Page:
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Posterior urethral valves are one of the most common causes of urinary tract obstruction in the pediatric population. They are obstructing membranous folds in the lumen of the posterior part of the urethra and are exclusive to male patients. Posterior urethral valves were first described by Morgagni in 1717 and then by Langenbeck in 1802, who reported valve-like folds in dissected cadavers. Posterior urethral valves can lead to a spectrum of pathology both inside and outside the urinary system. This includes acute retention, chronic kidney disease, and in severe cases, pulmonary hypoplasia secondary to low amniotic fluid levels.

Posterior urethral valves are classically split into three subtypes by Young's criteria according to the orientation of the valves within the urethra.

  1. Type I: 95% - Posterior urethral folds (Plicae colliculi), which arise from the caudal verumontanum along the lateral margins of the urethra fuse anteriorly causing an obstruction.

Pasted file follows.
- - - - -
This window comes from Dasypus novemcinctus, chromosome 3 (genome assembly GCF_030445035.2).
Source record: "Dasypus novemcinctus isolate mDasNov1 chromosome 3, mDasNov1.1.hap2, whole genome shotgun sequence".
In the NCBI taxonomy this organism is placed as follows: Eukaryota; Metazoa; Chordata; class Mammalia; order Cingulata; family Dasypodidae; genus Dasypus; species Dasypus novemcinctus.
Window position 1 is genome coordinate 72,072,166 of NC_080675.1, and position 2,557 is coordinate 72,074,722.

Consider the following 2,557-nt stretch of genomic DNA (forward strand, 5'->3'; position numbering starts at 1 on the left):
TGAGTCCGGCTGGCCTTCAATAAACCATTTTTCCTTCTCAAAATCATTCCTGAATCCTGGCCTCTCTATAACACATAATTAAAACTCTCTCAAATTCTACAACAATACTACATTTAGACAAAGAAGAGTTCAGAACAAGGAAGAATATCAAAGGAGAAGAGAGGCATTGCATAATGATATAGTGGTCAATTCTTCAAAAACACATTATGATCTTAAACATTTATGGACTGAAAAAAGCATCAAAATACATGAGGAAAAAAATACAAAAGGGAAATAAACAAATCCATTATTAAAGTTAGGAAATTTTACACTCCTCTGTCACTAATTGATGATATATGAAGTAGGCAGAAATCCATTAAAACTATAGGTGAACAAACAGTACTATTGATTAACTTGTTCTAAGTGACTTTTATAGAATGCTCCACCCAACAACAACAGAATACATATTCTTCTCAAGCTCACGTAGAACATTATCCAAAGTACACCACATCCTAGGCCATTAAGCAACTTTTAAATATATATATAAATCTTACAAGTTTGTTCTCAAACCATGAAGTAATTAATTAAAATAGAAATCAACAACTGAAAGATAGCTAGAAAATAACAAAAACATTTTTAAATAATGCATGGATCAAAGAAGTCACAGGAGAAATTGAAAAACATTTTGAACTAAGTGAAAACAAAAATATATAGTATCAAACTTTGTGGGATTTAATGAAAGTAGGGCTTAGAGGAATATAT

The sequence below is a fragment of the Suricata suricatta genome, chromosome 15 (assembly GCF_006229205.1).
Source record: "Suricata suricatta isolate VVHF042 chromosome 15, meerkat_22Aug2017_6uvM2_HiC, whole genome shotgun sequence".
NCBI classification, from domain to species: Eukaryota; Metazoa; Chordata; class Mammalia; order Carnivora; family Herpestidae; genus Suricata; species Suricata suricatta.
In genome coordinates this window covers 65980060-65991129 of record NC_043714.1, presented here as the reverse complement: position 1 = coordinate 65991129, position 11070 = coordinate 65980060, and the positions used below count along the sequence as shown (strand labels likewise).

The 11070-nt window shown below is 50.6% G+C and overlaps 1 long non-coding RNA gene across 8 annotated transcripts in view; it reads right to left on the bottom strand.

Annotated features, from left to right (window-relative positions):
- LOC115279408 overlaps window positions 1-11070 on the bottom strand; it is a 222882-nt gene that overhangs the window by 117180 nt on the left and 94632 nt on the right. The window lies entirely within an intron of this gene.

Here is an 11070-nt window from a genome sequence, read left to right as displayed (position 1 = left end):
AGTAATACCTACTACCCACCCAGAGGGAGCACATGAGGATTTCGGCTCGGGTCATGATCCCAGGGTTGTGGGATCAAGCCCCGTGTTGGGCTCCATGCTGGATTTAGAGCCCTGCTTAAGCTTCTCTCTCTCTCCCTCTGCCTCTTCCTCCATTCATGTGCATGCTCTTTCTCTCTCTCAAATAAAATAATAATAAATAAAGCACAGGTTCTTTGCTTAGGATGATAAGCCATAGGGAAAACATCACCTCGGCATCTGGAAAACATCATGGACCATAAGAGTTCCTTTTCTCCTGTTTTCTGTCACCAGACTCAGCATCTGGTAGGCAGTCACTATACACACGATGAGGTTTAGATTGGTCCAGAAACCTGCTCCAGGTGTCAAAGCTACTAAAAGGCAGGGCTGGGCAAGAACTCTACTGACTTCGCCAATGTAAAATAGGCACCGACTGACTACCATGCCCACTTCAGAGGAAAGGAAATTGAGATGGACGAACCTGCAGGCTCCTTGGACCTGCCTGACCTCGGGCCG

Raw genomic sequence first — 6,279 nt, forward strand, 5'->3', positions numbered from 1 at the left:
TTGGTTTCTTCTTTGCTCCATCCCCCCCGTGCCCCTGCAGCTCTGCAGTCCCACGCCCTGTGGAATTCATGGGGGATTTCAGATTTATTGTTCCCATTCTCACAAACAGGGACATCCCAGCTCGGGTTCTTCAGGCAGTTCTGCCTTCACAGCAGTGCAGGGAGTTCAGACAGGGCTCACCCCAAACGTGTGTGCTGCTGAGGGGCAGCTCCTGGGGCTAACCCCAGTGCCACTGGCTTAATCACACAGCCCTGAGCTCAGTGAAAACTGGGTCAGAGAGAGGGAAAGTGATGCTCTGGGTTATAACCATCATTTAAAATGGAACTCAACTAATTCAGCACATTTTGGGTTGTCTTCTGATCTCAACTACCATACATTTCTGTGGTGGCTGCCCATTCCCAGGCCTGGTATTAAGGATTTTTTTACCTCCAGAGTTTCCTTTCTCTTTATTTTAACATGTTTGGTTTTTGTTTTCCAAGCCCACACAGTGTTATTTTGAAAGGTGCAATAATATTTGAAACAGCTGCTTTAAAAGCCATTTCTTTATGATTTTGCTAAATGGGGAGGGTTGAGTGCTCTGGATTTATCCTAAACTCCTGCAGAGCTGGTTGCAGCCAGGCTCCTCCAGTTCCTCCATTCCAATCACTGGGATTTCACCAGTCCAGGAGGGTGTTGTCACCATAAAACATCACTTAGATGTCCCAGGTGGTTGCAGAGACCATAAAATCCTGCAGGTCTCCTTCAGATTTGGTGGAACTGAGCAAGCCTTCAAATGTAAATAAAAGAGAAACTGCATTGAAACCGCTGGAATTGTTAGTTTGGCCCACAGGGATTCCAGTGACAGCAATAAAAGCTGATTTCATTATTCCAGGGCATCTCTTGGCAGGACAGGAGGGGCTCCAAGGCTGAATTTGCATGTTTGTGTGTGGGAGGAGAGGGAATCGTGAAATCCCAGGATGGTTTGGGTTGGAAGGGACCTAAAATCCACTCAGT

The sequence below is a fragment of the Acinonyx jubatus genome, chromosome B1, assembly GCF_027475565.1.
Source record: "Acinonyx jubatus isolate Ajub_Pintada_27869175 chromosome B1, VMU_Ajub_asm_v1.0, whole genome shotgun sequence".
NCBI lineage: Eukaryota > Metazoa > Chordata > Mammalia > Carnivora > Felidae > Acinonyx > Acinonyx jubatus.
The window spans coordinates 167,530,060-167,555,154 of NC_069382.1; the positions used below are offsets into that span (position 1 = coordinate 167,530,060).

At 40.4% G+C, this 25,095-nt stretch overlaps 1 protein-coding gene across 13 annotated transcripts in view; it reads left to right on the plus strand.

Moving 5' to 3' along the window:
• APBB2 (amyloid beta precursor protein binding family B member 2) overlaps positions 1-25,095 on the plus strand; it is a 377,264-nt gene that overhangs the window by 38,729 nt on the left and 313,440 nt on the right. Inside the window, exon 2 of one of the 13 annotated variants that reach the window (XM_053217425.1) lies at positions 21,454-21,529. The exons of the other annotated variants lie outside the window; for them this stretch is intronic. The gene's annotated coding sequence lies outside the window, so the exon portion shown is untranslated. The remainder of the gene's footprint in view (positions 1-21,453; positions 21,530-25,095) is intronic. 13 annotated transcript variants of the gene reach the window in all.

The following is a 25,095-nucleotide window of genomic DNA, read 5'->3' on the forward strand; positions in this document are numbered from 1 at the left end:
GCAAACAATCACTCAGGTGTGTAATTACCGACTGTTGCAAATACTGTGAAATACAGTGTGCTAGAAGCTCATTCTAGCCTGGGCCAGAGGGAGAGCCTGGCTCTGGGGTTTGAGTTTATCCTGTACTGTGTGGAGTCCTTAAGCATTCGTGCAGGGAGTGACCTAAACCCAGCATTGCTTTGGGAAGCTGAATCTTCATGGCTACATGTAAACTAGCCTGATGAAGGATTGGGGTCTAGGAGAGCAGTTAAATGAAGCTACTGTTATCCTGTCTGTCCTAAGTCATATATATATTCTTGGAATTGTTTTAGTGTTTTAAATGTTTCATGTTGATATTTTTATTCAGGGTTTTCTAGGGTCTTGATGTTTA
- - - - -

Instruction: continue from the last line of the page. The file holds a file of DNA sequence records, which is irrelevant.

2. Type II: Membranes cranially attached to the bladder neck originating from the verumontanum. These are now thought to be due to hypertrophy of the plicae colliculi and not obstructive valves.

  3. Type III: 5% - Round membrane at the caudal verumontanum with a hole in the middle that is either above (type IIIa) the verumontanum or below it (type IIIb). Neither subtype's hole communicates directly with the verumontanum.

However, this classification has been challenged. Dewan suggested that types I and III described by Young are the same structure that only appears to be distinct entities following a central defect rupturing antenatally naturally or due to iatrogenic instrumentation. In a subsequent paper, they replaced the term posterior urethral valves with a congenital obstructive posterior urethral membrane (COPUM) and Cobbs collar. The latter is not a valve but a congenital stricture and distinct from COPUM in that it is not associated with the verumontanum.

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Last updated; Jan. 2021

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